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How Occupy Wall Street Is a Rational Response to a System That’s Failed

This article is a contribution to ‘Liberalism and Occupy Wall Street,’ A TNR Symposium.

The basic economic premise of modern American liberalism, as I understand it, is that with appropriate regulation and taxation a market economy can be made broadly beneficial to the overwhelming majority of citizens. This stands in contrast to the pure capitalist view that a rising tide will inevitably lift all boats, and to the radical claim that market economies are inherently immiserating. 

The liberal view is, I think, correct. But it’s clear that for the 20 years between 1980 and 2000 what was possible in theory wasn’t necessarily happening in practice, and for the past decade it hasn’t been working at all. The story is familiar, but worth repeating. We’re seeing not just growing inequality, but actually falling wages and incomes at the median. People are outraged—and rightly so—that the economy and economic policymakers are failing them. 

Faced with these realities, the TNR staff editorial on the subject feels distinctly like an op-ed penned eleven years ago about anti-globalization protestors, put on ice, and then re-animated with a hasty rewrite that fails to consider the actual political and economic circumstances. 

The notion that Occupy Wall Street is a fundamentally radical anti-capitalist movement is completely without foundation. Not only is it odd for TNR to take a harder anti-communist line than, say, Lech Walesa, but this view misunderstands the basic nature of a fluid and rapidly growing movement. The participation of some radicals in the initial organization of the Zuccotti Park protest shouldn’t distract from the fact that the movement has grown by attracting a diverse set of adherents united primarily by an appropriate sense of grievance.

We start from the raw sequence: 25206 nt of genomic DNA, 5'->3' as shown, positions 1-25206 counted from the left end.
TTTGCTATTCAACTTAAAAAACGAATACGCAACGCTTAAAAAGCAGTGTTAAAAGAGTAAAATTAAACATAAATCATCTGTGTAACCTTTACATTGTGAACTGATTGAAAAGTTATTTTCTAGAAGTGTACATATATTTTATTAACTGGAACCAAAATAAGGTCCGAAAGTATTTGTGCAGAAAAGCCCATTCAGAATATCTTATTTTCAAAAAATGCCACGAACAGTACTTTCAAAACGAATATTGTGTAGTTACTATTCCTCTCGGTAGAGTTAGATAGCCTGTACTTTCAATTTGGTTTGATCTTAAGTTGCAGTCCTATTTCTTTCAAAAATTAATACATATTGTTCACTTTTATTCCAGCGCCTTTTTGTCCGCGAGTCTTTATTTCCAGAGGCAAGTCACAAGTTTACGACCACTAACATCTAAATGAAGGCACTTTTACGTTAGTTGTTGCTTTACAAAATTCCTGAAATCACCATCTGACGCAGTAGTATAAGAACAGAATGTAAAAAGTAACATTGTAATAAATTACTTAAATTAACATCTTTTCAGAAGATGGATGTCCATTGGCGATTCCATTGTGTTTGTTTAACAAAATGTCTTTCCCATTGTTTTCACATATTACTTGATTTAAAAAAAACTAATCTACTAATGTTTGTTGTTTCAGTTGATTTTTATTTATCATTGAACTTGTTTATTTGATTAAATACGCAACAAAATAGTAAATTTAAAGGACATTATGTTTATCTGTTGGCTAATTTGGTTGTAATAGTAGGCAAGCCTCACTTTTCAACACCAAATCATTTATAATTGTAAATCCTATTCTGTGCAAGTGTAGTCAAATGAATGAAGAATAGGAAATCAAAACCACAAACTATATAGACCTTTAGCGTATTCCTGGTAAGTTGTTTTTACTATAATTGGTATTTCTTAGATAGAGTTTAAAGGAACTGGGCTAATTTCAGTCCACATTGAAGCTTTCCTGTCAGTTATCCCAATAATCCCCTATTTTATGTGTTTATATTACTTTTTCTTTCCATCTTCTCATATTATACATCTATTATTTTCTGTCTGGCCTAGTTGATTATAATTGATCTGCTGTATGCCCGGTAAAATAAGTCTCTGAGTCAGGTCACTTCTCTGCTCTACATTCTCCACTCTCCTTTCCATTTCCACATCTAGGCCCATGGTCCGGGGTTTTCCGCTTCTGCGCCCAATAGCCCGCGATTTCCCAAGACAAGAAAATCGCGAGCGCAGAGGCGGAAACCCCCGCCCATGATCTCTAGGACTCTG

And judging from the We Are The 99 Percent Tumblr, these people aren’t a conspiracy to overthrow capitalism, they’re ordinary people struggling with hard times and looking for answers. The labor unions who’ve hopped on the 99 Percent bandwagon aren’t waging a battle to abolish private enterprise, they’re participating in a movement to say that what’s happening right now in the United States is unacceptable. 

Beyond a critique, any movement for social and political change ultimately needs solutions and it is true that some of the solutions offered by some protestors are unsound. This is all the more reason that liberals with confidence in liberal solutions should show up and try to persuade people to champion a more sustainable set of economic policies. 

But the alternative of staying aloof out of some kind of fussy disdain for drum circles helps nobody. On the contrary, it’s worth reflecting on the idea that the instinct toward ideological police actions represented by TNR’s editorial has had a malign influence on American politics for years. Liberalism, in its triumphant years, represented the “vital center” of American politics. The silence of further-left voices over the past decade has merely served to marginalize liberalism, creating an atmosphere in which center-left technocrat Barack Obama can be tarred as a radical socialist. 

The fact of the matter is that the American economy isn’t working for average Americans, and hasn’t been for some time. Meanwhile, the corporate executive class has gotten quite adept at standing in solidarity against effective regulation of the financial system, against solutions to our environmental problems, and against progressive taxes. The time is right for people who aren’t happy about that to stand up and be heard. 

Matthew Yglesias is a blogger and fellow at the Center for American Progress Action Fund.